MAYER: They're sort of a twofold - two main parts of it. The first was that in 2006, on this USO tour, she acted in a skit with Al Franken and that he had written a skit just for her as a way of forcing her to kiss him and that when there's a kiss scene in the skit - that he took advantage of her and stuck his tongue in her mouth. So it was a description, basically, of a kind of a sexual assault that was this forced sexual kiss that came out of a skit that she said he wrote just for her.
And she said as soon as she saw the skit, she suspected what he was up to. And then he went ahead and made her rehearse when she didn't want to. And he overpowered her and sort of basically assaulted her. So that was one part of it.
The second part of her accusation was that he asked a photographer to take a picture humiliating her and had it released and sent to her in a CD of some sort. And that was sent to her to make her feel humiliated. And what the picture showed was that when she was asleep on an air transport plane and she was wearing a helmet and a bulletproof vest - that he did this kind of mock lechery thing where he approached her with his hands above her breasts - not quite touching them, but quite close - and made it look like he was leering at her.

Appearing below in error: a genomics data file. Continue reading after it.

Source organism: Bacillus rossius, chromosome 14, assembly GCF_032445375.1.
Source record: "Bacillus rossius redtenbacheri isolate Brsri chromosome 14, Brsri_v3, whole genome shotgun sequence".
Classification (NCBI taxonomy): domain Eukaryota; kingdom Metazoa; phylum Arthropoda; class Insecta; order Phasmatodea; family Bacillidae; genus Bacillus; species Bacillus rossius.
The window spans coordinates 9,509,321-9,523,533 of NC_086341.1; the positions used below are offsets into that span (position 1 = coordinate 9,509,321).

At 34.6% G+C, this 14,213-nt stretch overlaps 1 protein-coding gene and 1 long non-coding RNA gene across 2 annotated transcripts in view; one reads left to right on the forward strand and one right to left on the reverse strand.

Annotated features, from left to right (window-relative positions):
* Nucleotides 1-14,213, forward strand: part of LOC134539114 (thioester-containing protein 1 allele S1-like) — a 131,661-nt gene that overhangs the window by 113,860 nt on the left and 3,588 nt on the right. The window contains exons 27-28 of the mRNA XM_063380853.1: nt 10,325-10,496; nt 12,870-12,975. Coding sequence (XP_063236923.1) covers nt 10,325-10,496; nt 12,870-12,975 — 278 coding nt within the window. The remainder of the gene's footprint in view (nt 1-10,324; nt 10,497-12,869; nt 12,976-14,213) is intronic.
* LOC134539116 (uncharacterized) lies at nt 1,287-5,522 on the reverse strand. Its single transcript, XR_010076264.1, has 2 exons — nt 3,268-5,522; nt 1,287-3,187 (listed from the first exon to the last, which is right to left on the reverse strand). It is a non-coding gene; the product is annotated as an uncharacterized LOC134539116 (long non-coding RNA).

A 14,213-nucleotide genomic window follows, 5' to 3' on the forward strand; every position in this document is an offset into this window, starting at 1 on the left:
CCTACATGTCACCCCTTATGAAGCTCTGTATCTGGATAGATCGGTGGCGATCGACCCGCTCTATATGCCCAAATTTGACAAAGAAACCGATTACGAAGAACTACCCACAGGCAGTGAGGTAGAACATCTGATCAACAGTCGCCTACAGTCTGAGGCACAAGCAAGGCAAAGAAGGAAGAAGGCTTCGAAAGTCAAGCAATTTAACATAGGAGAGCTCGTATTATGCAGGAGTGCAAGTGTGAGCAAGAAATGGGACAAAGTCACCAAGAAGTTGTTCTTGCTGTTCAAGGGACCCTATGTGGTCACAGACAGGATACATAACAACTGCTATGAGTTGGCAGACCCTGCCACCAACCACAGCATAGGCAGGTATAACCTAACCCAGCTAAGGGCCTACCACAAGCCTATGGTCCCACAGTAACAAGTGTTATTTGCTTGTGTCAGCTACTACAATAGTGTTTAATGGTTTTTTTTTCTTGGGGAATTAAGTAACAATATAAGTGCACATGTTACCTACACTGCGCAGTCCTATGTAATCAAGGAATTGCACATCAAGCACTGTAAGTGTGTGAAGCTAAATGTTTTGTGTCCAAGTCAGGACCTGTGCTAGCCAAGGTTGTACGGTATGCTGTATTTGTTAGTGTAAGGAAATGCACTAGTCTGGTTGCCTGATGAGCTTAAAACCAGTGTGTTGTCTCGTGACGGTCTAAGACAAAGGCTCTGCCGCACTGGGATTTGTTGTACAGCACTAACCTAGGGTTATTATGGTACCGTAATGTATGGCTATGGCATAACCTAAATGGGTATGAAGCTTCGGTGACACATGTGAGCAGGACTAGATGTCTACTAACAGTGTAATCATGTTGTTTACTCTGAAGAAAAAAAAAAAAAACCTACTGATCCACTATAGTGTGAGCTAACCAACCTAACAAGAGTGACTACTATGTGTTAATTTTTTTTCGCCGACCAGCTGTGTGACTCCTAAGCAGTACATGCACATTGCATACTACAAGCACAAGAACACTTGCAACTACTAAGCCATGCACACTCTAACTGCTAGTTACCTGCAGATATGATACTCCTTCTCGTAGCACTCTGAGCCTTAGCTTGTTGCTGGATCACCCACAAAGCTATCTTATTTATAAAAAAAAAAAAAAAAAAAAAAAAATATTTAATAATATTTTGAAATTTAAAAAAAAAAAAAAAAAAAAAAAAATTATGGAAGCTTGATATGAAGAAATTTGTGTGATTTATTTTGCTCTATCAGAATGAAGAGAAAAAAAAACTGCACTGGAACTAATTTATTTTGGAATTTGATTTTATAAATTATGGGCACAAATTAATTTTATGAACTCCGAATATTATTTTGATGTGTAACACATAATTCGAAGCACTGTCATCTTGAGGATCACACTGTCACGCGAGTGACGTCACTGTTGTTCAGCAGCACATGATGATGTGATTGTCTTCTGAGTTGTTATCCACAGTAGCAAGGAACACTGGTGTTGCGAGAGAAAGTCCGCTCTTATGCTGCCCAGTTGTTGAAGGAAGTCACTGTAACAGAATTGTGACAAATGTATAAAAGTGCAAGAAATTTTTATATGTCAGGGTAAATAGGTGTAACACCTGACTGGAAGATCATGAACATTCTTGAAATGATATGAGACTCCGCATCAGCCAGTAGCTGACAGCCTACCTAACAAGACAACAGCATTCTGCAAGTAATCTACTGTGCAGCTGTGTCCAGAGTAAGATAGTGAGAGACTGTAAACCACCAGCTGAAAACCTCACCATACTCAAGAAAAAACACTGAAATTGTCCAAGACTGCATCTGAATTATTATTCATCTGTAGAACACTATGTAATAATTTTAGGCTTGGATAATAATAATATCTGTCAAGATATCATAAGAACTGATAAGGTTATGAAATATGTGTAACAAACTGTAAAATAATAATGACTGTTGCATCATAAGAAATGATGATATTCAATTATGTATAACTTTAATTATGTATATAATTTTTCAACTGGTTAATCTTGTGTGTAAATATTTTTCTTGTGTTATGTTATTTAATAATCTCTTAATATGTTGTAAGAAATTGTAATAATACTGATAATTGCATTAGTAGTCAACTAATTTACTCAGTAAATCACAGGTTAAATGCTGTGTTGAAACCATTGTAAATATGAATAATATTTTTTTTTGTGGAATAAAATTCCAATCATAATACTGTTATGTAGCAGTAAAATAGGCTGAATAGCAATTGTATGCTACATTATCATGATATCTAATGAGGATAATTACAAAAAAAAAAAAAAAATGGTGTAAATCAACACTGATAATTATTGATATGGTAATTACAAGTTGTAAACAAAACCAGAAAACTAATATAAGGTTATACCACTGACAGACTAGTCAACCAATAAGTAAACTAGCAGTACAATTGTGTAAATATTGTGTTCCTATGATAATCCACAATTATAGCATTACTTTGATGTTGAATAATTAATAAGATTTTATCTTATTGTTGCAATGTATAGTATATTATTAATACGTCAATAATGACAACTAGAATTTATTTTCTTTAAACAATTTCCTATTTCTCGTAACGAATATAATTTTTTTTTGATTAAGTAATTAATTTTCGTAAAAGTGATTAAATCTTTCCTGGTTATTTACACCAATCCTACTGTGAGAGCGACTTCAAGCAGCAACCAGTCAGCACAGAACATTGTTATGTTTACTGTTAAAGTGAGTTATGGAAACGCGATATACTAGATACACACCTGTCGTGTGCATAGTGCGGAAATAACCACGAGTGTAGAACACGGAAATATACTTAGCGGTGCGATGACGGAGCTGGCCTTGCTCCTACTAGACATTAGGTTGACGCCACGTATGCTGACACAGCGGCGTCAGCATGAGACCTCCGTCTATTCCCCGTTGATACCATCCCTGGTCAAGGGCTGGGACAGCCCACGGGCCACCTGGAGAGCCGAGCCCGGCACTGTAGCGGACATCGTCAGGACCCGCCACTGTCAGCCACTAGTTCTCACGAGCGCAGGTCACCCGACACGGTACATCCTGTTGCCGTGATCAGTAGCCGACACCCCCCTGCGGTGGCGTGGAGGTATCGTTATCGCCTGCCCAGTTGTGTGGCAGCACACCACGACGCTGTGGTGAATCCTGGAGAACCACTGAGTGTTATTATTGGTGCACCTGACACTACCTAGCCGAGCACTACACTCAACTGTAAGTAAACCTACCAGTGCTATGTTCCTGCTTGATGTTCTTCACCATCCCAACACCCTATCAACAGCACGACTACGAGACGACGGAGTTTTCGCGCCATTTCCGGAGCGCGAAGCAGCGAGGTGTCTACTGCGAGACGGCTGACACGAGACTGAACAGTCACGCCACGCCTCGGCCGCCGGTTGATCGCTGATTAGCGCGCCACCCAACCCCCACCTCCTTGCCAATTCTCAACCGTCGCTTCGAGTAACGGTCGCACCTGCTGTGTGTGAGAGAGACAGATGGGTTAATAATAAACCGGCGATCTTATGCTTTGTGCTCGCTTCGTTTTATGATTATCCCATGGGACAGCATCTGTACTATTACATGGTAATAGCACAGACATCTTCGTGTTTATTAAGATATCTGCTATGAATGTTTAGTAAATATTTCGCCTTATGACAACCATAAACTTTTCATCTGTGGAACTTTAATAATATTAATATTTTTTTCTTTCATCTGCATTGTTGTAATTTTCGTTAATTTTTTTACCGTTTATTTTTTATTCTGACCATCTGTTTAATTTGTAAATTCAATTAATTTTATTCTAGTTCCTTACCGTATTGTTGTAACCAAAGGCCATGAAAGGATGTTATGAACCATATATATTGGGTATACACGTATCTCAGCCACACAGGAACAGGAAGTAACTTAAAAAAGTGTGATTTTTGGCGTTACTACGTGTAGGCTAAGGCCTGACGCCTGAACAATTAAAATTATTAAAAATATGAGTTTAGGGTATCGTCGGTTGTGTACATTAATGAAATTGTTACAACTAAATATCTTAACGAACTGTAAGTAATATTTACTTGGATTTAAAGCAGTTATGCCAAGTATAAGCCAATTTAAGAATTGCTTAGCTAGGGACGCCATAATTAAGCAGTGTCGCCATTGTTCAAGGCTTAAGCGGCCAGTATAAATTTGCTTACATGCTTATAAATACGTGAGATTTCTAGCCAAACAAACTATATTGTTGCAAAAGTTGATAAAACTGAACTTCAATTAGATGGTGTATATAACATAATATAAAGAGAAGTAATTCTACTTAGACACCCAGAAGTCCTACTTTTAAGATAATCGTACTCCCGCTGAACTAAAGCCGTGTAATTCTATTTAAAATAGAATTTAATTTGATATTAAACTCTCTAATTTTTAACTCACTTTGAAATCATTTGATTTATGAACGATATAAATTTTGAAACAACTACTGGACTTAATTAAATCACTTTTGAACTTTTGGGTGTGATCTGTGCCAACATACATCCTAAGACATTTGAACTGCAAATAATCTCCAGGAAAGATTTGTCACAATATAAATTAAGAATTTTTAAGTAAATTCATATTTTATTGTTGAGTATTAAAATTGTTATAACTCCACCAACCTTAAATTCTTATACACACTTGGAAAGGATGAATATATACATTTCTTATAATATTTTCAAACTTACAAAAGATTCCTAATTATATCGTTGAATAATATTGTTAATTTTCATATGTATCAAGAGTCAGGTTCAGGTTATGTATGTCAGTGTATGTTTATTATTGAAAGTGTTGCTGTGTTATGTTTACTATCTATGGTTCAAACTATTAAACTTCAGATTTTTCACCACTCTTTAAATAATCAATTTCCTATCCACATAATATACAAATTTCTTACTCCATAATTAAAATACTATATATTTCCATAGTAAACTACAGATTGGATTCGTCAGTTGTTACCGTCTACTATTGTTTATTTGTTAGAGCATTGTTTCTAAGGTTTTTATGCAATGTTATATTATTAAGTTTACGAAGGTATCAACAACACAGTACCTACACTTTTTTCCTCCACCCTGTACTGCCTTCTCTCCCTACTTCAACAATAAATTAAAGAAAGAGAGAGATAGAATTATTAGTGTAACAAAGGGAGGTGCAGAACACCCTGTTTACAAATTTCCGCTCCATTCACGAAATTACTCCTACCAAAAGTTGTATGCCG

GROSS: OK. I want to play Leeann Tweeden, in her own words, describing a little bit of what happened. And later, we'll hear Al Franken describing a similar sketch that he did on an earlier tour. So this is Leeann Tweeden, recorded in November of 2017 on KABC in LA. This is the AM station that she was working on. So at this point, she's talking about how she and Franken were alone backstage, going over their lines one last time.
(SOUNDBITE OF ARCHIVED RECORDING)
LEEANN TWEEDEN: He's like, well, we need to practice the kissing scene. And I'm like, yeah, OK, whatever. And I just sort of blew him off because I didn't - like, we don't need to practice the kissing scene. It's just a quick little thing, you know? And then he persisted. And he's like, no, we really need to practice the kissing scene. And - like, OK, Al. You just turn your head right. I'll turn my head right. We got this, you know? Whatever.